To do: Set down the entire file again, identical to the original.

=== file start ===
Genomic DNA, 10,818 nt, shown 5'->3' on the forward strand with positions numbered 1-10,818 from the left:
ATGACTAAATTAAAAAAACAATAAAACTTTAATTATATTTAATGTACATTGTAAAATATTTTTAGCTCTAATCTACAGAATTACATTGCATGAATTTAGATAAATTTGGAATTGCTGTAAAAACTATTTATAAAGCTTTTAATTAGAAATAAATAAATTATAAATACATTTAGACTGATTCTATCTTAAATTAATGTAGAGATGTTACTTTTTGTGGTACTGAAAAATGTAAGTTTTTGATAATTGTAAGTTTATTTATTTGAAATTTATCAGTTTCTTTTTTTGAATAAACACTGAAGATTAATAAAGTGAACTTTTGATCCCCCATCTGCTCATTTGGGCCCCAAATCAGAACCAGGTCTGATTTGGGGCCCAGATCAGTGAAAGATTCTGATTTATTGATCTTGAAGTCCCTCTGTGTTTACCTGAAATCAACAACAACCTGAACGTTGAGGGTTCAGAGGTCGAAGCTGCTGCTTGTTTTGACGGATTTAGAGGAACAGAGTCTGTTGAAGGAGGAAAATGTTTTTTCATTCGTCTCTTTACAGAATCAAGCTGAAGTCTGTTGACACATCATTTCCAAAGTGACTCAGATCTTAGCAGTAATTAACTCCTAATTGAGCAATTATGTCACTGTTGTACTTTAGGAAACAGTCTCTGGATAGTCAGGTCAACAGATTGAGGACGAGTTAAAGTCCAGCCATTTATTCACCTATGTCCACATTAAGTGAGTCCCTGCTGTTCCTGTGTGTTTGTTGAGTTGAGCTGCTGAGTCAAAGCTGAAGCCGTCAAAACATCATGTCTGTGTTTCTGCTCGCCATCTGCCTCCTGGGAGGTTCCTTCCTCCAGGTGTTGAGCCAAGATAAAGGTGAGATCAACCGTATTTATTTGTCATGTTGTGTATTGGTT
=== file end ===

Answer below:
Genomic DNA, 10,818 nt, shown 5'->3' on the forward strand with positions numbered 1-10,818 from the left:
ATGACTAAATTAAAAAAACAATAAAACTTTAATTATATTTAATGTACATTGTAAAATATTTTTAGCTCTAATCTACAGAATTACATTGCATGAATTTAGATAAATTTGGAATTGCTGTAAAAACTATTTATAAAGCTTTTAATTAGAAATAAATAAATTATAAATACATTTAGACTGATTCTATCTTAAATTAATGTAGAGATGTTACTTTTTGTGGTACTGAAAAATGTAAGTTTTTGATAATTGTAAGTTTATTTATTTGAAATTTATCAGTTTCTTTTTTTGAATAAACACTGAAGATTAATAAAGTGAACTTTTGATCCCCCATCTGCTCATTTGGGCCCCAAATCAGAACCAGGTCTGATTTGGGGCCCAGATCAGTGAAAGATTCTGATTTATTGATCTTGAAGTCCCTCTGTGTTTACCTGAAATCAACAACAACCTGAACGTTGAGGGTTCAGAGGTCGAAGCTGCTGCTTGTTTTGACGGATTTAGAGGAACAGAGTCTGTTGAAGGAGGAAAATGTTTTTTCATTCGTCTCTTTACAGAATCAAGCTGAAGTCTGTTGACACATCATTTCCAAAGTGACTCAGATCTTAGCAGTAATTAACTCCTAATTGAGCAATTATGTCACTGTTGTACTTTAGGAAACAGTCTCTGGATAGTCAGGTCAACAGATTGAGGACGAGTTAAAGTCCAGCCATTTATTCACCTATGTCCACATTAAGTGAGTCCCTGCTGTTCCTGTGTGTTTGTTGAGTTGAGCTGCTGAGTCAAAGCTGAAGCCGTCAAAACATCATGTCTGTGTTTCTGCTCGCCATCTGCCTCCTGGGAGGTTCCTTCCTCCAGGTGTTGAGCCAAGATAAAGGTGAGATCAACCGTATTTATTTGTCATGTTGTGTATTGGTT